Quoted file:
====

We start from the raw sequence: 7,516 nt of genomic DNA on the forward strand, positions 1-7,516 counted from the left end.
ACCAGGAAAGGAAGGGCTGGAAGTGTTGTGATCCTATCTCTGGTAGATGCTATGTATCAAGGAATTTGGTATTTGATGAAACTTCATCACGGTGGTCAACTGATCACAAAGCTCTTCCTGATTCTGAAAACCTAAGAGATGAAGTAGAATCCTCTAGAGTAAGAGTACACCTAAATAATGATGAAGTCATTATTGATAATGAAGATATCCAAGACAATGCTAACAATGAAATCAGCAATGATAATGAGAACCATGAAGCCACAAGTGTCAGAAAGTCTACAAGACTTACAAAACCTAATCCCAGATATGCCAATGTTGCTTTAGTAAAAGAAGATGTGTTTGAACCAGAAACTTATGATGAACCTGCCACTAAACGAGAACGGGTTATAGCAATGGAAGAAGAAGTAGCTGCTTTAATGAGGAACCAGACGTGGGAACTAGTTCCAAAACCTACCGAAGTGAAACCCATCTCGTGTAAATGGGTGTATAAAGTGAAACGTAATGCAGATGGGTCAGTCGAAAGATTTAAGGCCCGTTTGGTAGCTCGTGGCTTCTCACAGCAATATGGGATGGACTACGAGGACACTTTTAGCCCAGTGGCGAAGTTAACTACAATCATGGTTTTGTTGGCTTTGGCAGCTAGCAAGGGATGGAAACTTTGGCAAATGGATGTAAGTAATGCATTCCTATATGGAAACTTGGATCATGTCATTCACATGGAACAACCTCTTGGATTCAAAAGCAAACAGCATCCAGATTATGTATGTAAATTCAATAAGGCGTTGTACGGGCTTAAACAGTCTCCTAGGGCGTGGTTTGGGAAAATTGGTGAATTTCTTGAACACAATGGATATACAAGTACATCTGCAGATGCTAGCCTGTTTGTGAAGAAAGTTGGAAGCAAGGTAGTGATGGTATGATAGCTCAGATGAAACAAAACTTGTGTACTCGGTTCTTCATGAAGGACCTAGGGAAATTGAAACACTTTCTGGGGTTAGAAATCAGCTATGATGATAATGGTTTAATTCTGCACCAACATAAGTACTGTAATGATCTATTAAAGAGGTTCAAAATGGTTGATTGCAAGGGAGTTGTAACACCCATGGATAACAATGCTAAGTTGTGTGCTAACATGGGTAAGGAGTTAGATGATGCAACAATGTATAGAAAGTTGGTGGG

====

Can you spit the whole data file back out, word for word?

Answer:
We start from the raw sequence: 7,516 nt of genomic DNA on the forward strand, positions 1-7,516 counted from the left end.
ACCAGGAAAGGAAGGGCTGGAAGTGTTGTGATCCTATCTCTGGTAGATGCTATGTATCAAGGAATTTGGTATTTGATGAAACTTCATCACGGTGGTCAACTGATCACAAAGCTCTTCCTGATTCTGAAAACCTAAGAGATGAAGTAGAATCCTCTAGAGTAAGAGTACACCTAAATAATGATGAAGTCATTATTGATAATGAAGATATCCAAGACAATGCTAACAATGAAATCAGCAATGATAATGAGAACCATGAAGCCACAAGTGTCAGAAAGTCTACAAGACTTACAAAACCTAATCCCAGATATGCCAATGTTGCTTTAGTAAAAGAAGATGTGTTTGAACCAGAAACTTATGATGAACCTGCCACTAAACGAGAACGGGTTATAGCAATGGAAGAAGAAGTAGCTGCTTTAATGAGGAACCAGACGTGGGAACTAGTTCCAAAACCTACCGAAGTGAAACCCATCTCGTGTAAATGGGTGTATAAAGTGAAACGTAATGCAGATGGGTCAGTCGAAAGATTTAAGGCCCGTTTGGTAGCTCGTGGCTTCTCACAGCAATATGGGATGGACTACGAGGACACTTTTAGCCCAGTGGCGAAGTTAACTACAATCATGGTTTTGTTGGCTTTGGCAGCTAGCAAGGGATGGAAACTTTGGCAAATGGATGTAAGTAATGCATTCCTATATGGAAACTTGGATCATGTCATTCACATGGAACAACCTCTTGGATTCAAAAGCAAACAGCATCCAGATTATGTATGTAAATTCAATAAGGCGTTGTACGGGCTTAAACAGTCTCCTAGGGCGTGGTTTGGGAAAATTGGTGAATTTCTTGAACACAATGGATATACAAGTACATCTGCAGATGCTAGCCTGTTTGTGAAGAAAGTTGGAAGCAAGGTAGTGATGGTATGATAGCTCAGATGAAACAAAACTTGTGTACTCGGTTCTTCATGAAGGACCTAGGGAAATTGAAACACTTTCTGGGGTTAGAAATCAGCTATGATGATAATGGTTTAATTCTGCACCAACATAAGTACTGTAATGATCTATTAAAGAGGTTCAAAATGGTTGATTGCAAGGGAGTTGTAACACCCATGGATAACAATGCTAAGTTGTGTGCTAACATGGGTAAGGAGTTAGATGATGCAACAATGTATAGAAAGTTGGTGGG